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Peppers need fertile, well-watered soils, but excessive nitrogen may lead plants to produce a lot of foliage growth and little fruit. While staking pepper plants isn’t always essential, keep in mind that unsupported plants may lodge, exposing their fruit to soil or mulch and so increasing their susceptibility to rotting and disease (above). While trapped plants are exposed to the sun’s rays, their fruits will also be at risk. It’s best to stake a fallen plant as soon as possible.
Avoid letting your pepper plants go too long without water, particularly when the fruits are maturing. Keep soil moisture levels stable during dry months by irrigating regularly. There are several benefits to using drip irrigation, such as saving money and lowering the risk of disease on your plants.
Keep Pests And Illnesses At Bay
A wide variety of diseases and pests afflict pepper plants, and they are specific to each location. For detailed information regarding pests in your area, contact your local cooperative extension agent.
Dipel and other Bt-containing treatments may be used to combat cutworms on seedlings, such as paper collars. Bt may also be used to control the European corn borer and the corn earworm, both of which can burrow into fruit. Organic, a pyrethrum-based treatment, may be used to manage aphids, tarnished plant bugs, and flea beetles.
To avoid BLS, it’s best to avoid areas with excessive humidity. Lesions on infected leaves appear as little brown patches that may grow up to 1/8 of an inch in diameter. Raised and corky lesions are common on fruits. In extreme circumstances, pepper plants defoliate, resulting in the loss of the whole harvest. To prevent the spread of BLS, you should rotate crops, use drip watering, and use seeds from reliable seed sources.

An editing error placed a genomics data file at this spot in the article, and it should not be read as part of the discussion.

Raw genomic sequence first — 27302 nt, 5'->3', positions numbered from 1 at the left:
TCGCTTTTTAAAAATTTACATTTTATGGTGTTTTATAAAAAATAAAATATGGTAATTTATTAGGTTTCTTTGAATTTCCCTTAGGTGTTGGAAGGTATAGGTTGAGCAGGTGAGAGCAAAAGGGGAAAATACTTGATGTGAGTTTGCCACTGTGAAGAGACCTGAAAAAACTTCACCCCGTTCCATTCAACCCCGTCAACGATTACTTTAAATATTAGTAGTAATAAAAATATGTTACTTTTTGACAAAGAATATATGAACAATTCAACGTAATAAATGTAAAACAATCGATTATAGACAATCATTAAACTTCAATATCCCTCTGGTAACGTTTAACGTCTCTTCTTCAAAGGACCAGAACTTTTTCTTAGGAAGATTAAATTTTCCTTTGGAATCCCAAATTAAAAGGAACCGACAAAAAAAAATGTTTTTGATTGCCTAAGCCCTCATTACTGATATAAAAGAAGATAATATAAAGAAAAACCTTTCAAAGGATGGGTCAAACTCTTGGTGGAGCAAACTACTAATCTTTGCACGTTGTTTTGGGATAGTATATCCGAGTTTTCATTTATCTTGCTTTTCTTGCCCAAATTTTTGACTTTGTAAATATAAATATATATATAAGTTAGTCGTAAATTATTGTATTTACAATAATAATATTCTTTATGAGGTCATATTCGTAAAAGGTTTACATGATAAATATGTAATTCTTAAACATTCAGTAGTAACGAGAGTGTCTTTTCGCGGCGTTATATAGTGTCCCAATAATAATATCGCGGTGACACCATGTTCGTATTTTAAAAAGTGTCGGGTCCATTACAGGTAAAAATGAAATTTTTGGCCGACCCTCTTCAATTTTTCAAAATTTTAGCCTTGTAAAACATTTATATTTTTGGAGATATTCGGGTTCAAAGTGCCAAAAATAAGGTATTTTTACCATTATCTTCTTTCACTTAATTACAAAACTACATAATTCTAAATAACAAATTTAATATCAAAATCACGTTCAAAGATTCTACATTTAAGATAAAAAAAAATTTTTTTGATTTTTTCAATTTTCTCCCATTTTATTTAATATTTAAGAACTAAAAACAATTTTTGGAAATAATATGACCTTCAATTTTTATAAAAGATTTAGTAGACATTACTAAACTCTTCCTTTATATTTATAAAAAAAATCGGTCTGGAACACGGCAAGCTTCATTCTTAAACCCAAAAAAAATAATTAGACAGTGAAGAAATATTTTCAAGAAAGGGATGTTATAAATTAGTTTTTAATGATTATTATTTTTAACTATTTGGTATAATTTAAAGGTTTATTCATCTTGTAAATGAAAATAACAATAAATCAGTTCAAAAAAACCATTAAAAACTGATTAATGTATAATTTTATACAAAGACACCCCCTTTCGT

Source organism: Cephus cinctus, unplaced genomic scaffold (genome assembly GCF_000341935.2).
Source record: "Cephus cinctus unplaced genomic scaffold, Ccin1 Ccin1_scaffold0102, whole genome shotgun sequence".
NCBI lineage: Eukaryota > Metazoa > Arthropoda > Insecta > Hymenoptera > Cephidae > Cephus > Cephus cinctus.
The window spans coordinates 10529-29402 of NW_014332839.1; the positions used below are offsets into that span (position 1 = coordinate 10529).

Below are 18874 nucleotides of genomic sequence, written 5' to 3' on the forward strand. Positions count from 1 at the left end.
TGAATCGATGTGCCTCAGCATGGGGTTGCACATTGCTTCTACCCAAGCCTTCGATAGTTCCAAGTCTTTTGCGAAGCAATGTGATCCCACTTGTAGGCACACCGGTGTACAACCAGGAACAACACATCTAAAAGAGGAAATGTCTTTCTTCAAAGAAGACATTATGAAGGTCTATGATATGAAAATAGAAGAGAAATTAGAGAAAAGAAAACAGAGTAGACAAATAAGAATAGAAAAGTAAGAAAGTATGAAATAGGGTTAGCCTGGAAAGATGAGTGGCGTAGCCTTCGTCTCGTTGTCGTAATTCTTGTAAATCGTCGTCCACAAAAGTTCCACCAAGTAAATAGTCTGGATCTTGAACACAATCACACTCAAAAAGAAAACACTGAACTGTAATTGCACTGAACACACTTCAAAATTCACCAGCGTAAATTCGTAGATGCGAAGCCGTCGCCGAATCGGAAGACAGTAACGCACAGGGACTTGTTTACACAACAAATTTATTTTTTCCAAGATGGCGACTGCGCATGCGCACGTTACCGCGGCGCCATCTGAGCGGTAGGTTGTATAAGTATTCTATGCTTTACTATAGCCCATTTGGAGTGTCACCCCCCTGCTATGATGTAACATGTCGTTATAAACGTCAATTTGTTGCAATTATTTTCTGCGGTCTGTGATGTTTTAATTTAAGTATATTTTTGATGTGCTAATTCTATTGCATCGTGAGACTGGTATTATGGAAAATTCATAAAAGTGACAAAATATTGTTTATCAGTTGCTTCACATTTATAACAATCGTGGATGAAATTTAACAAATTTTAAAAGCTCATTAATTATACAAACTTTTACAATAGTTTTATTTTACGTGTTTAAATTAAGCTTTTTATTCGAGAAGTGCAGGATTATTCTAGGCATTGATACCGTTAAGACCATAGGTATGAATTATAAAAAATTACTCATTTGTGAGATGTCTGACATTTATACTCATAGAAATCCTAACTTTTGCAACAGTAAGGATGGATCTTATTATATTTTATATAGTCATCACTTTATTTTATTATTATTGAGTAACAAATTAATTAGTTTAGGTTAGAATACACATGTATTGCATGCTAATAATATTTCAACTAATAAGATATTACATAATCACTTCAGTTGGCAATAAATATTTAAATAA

Inadequate calcium intake during fruit growth causes blossom end rot. A soil test can establish whether there is a shortfall in calcium in the soil, and you may then amend the soil appropriately. Blossom end rot is made more likely by fluctuations in moisture levels, which is why regular watering is recommended.
Pick Peppers When They Are Still Green Or When They Are Fully Mature
This is where the fun begins! It’s possible to pick peppers before they’ve fully ripened often green, but sometimes other colors. Sweeter and richer in vitamin C, mature peppers are better for you than unripe ones. Pepper plants will produce more peppers if they are harvested often.
By eating them, slicing them into salads, and incorporating them into your favorite dishes, you can make the most of your bounty.
Tomatoes are the top choice among home gardeners, but peppers are a close second. Spot-plant them throughout the garden to provide a burst of color and texture to the overall landscape. If you reside in a warm climate, such as the southern United States, you may start your seeds in your garden immediately.
The “direct-sow” approach is used here. If you don’t live in a tropical or subtropical region, but you do have a greenhouse, would you mind sharing? The sun’s warmth and natural light will help you germinate your seeds in this method.